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Hand fracture (3rd-4th metacarpals)-how to regain hand strength

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Hi everyone

My mom is 54 years old and she suffered a right hand fracture, fracturing 3rd and 4th metacarpals, after a fall on the sidewalk. No pins or clips were placed. Last week was the 6th week and it was her orthopedic doctor's call to get her cast taken off. However, her bones aren't completely healed (70%..callus isn't solid yet) and the doctor wants it off so she can go through physical therapy to get lessen the stiffness of the entire hand. There is no pain of the metacarpal area but her fingers are super stiff.

My question is, how should she help her hand regain strength? She went to therapy for the first time Saturday and the doctor didn't say much. I know she will try to move her fingers. Can she move her wrist? Please advise. Any comment is appreciated.
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replied October 25th, 2011
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It is too bad that she did not work on finger range of motion (ROM) (if the fingers were free to be moved, that is) while in the cast. Finger stiffness is so much easier to prevent than to treat. But, that is neither here not there now.

It is usually best to warm the hand up first, to make the soft tissues more pliable. The best way is with a paraffin wax bath, but if that is not available, moist hot packs or soaking in hot water will do.

Active ROM is best, which is where the patient uses his/her own muscles to move the joints. But, if this is not getting the results, then passive ROM will also have to be employed.

In active ROM, to get motion at each of the individual joints, a technique of blocking is used. Which is basically using the other hand to hold the joints NOT being worked on, stable in full extension. Then concentrate on moving just the joint being emphasized. If you have questions about exactly how to do this, have her ask the therapist the correct technique.

With passive motion, that is using the other hand to help bend the joints. Or having an assistant do it. However, if the fractures are not completely healed, the assistant has to be careful to not put too much pressure on the joints. Stiff joints can transfer the stress to the fracture site. So, if pressure on the joints cases sharp pain in the fracture site, the force needs to be decreased.

A great tool for finger motion is TheraPutty. You can get it from the occupational therapist. It comes in different colors, depending upon the force needed to squeeze it. The putty allows for a full ROM of the fingers, all the way into the palm, while strengthening the muscles in the forearm. The putty can be used while watching TV, reading a book, etc. Just don't get it in the carpet (it's not like PlayDough).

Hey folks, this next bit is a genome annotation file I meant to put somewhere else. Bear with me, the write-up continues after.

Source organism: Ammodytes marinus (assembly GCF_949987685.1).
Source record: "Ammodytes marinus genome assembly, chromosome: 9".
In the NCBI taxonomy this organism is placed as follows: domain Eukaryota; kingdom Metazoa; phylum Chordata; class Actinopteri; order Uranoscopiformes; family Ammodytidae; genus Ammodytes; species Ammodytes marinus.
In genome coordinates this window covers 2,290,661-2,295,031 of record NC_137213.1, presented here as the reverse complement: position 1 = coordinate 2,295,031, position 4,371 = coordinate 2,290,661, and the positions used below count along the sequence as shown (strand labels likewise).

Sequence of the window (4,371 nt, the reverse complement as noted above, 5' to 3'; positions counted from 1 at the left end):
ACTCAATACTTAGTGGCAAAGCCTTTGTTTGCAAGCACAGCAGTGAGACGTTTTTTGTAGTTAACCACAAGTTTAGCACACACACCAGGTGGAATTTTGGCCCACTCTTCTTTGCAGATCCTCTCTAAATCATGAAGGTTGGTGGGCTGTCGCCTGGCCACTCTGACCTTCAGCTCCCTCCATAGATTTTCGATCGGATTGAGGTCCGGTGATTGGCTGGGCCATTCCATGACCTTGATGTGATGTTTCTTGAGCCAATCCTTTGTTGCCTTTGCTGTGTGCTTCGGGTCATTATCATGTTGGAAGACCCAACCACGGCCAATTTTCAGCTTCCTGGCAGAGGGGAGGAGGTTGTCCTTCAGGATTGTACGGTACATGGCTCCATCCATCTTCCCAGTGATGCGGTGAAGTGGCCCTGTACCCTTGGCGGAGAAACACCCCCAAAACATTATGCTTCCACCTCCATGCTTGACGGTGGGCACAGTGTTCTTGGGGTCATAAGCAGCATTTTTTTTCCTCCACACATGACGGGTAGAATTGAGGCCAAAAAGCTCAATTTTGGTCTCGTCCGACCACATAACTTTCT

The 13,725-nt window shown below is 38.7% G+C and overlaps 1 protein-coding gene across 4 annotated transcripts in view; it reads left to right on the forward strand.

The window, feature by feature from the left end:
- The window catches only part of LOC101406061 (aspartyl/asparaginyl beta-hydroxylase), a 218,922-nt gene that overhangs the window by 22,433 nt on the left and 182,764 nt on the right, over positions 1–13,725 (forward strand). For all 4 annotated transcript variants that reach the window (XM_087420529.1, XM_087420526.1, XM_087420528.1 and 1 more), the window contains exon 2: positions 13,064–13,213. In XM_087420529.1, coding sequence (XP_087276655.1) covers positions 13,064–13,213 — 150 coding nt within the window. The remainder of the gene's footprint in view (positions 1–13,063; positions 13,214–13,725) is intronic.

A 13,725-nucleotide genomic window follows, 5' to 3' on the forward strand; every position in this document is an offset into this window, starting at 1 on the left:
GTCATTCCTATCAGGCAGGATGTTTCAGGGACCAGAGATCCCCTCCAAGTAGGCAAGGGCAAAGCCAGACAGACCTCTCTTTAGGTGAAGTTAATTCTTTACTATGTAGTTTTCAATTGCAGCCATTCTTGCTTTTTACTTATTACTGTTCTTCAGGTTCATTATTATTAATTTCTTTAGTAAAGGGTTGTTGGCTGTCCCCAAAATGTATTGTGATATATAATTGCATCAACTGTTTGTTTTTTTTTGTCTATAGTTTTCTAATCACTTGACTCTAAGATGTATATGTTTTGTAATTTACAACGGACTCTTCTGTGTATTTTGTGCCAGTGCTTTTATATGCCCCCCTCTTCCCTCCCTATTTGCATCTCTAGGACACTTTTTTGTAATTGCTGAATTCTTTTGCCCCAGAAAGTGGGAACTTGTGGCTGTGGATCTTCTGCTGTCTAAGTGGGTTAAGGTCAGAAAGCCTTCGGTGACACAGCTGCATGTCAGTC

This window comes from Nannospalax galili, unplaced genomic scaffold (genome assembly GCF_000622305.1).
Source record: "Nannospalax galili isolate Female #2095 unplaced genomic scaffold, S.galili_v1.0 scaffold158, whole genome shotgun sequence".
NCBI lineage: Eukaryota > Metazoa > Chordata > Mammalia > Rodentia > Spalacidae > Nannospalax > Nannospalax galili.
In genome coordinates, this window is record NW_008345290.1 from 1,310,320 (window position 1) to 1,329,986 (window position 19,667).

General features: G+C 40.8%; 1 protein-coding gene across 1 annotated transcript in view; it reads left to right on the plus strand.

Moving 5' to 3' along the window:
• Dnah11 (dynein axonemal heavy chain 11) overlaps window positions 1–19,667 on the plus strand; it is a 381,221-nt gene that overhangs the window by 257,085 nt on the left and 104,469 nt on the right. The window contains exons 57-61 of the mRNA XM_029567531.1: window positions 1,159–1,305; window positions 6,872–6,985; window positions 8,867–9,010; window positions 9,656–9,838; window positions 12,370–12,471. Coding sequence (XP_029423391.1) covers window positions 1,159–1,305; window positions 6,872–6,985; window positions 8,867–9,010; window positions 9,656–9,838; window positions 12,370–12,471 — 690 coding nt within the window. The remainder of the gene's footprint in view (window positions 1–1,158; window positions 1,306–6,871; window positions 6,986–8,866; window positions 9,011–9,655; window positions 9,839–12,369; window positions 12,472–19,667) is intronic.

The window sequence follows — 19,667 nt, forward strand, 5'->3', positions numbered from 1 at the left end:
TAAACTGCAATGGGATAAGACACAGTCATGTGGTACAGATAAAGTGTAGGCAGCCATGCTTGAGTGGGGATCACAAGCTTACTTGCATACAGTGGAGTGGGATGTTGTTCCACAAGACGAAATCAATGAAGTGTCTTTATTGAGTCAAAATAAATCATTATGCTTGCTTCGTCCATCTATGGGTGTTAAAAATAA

Getting wrist ROM is the same. It is just a matter of moving it in all planes: flexion, extension, side to side (radial and ulnar), and circumduction (around in circles). Passive ROM can be done by placing the palms together in a "prayer" position, then moving the elbows apart, causing the wrists to extend. The same can be done by placing the backs of the hands together, to get the wrists into flexion.

There are some devices that the therapists use, which are basically a handle with several wire loops on it. Each of the loops has wooden beads on it. The idea is to move the wrist to get all of the beads from one side to the other. It is just a devise so the therapy doesn't become boring. There are several of these types of things out there.

Once gross motions of the fingers and wrist are obtained, then the therapists usually start on occupational or recreational specific motions. The motions that the patient may need specifically for his/her job, activities of daily living, or for hobbies. These can be such things as using tools, typing, mouse use, buttoning shirts, using zippers, preparing food, hygiene, cleaning house, sewing, knitting, etc.

It is going to take a lot of effort, motivation, and time to get the stiffness out. When joints are not moved, they become very fibrotic and it is difficult to get the motion back. However, people come out of casts everyday, so this is a common problem to be worked out.

With repeated sessions, usually patients can get all, or the majority of, their motion back, to at least a functional range. Again, if you heat up the tissues, it is easier to get the tissues stretched and the joints moving.

Hope your mother does well with her rehab. Good luck.
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